I. Innocents Abroad
Mary and I have never really travelled much. For a long time, we simply didn't have enough money to go much of anywhere or do much of anything. I did get a better job eventually, which gave us some more breathing room, and introduced me to the hitherto alien concept of getting paid time off. We began to make modest plans for three- and four-day weekends, but it seemed like every time we were going to make good on those plans, the day of or the day before something would happen. A hike we had planned for my birthday was called off when the park was infested with a swarm of mosquitoes. We had planned to drive down to a civil war battlefield when a freak heat wave made that untenable. We missed the asparagus festival one year because the festival had decided to reschedule but neglected to update their website.
But just as often, the day would come and one or both of us just wouldn't feel like actually doing the thing we had been talking about for weeks and sometimes months. We started to suspect that the two of us, at heart, were homebodies. Not necessarily in a literal sense: especially after Hollandspiele became a full-time endeavor, and our commute consisted of walking from one room of our house into another, we will sometimes be eager for a change of scenery, and so will run errands and look for things to do and places to visit in the afternoon. But we don't stray too far from that base of operations, and are only really comfortable in intimate and familiar geography.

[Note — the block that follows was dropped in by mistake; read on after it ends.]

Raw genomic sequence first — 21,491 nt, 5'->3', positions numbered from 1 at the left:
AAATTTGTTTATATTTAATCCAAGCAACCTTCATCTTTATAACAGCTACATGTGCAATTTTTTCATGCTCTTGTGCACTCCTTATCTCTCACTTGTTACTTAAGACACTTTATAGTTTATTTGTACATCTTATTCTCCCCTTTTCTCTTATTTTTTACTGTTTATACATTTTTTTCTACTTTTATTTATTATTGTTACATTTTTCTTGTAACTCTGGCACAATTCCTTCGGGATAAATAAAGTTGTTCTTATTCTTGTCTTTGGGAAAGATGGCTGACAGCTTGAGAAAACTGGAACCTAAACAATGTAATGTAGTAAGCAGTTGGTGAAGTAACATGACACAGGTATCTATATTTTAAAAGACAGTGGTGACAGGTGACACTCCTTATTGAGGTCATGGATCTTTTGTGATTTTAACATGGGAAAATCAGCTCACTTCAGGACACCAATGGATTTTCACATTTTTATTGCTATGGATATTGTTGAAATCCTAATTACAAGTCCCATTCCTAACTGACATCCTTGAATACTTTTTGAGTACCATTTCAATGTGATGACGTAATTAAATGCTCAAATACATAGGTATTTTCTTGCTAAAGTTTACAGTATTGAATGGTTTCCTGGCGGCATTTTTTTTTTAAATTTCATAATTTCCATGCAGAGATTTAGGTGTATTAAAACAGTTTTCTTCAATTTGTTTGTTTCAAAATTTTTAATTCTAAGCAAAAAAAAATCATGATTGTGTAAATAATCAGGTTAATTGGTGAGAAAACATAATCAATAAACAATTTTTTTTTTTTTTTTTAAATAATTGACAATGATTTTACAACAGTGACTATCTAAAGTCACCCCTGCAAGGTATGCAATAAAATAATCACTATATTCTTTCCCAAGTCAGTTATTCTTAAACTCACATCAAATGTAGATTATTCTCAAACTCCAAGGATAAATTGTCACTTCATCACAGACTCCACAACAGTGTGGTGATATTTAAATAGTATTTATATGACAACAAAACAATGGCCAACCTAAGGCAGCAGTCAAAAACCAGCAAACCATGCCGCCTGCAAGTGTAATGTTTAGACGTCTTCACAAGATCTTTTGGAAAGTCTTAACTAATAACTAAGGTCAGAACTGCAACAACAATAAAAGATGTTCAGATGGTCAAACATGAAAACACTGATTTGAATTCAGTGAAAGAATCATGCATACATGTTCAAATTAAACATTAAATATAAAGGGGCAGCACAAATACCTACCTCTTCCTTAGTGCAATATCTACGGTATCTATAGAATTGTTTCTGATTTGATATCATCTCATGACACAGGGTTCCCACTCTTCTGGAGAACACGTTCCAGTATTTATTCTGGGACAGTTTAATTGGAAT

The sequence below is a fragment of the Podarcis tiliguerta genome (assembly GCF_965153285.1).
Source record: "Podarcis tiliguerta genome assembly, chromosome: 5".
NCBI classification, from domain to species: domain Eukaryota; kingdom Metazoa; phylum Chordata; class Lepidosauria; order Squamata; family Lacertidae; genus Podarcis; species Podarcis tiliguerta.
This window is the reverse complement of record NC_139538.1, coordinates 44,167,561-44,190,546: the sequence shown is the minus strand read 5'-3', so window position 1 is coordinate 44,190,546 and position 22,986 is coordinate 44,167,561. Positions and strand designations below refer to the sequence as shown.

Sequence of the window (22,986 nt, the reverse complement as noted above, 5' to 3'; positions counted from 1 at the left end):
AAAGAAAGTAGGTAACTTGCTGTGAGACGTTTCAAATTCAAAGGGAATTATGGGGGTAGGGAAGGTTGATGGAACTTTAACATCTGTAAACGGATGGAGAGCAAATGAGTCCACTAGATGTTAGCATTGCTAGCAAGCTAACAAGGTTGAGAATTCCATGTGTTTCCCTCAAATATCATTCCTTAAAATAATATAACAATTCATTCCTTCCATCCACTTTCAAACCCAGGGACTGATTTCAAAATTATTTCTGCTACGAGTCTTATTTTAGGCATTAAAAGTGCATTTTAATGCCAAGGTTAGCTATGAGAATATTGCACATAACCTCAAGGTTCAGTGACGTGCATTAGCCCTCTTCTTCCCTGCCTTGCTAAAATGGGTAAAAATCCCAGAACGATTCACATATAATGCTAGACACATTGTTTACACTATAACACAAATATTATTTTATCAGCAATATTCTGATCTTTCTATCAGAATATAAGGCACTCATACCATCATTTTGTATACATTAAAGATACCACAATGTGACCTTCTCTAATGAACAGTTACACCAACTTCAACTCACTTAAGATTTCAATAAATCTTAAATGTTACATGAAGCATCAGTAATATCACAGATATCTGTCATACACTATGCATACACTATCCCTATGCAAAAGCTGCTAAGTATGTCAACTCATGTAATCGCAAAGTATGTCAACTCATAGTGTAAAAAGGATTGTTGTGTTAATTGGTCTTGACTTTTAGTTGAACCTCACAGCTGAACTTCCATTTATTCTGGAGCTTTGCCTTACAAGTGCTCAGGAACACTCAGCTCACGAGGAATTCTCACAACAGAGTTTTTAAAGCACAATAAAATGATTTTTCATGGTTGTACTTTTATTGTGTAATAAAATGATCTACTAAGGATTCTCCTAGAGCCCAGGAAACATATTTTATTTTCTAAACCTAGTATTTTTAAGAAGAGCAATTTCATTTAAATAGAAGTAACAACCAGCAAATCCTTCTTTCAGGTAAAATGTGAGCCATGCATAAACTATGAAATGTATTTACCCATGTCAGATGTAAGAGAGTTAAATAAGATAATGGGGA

But we work in an industry that revolves around conventions held in far-flung locations, and it is the industry standard that we go to them. Now, we've achieved some pretty phenomenal growth - including, crucially, being able to make board games full-time - often by pointedly not following the industry standard, so it remains to be seen how much of an impact attending conventions might have for us. We have had some sales and made new customers due to our games being brought to conventions attended by our printing partner Blue Panther. And we know there are plenty of gamers who still haven't heard of us, or who have heard of us but are still on the fence, and it might be that attending conventions will greatly increase our customer base. Or it might only result in a very incremental increase, in which case it will still afford us the opportunity to meet designers, developers, and fellow publishers, and to compare notes, share ideas, and learn from each other. All that still remains to be seen, and I think at the end of this year we'll have a much better idea of what all we'll get out of attending conventions, how many we should attend, and which ones make sense for us.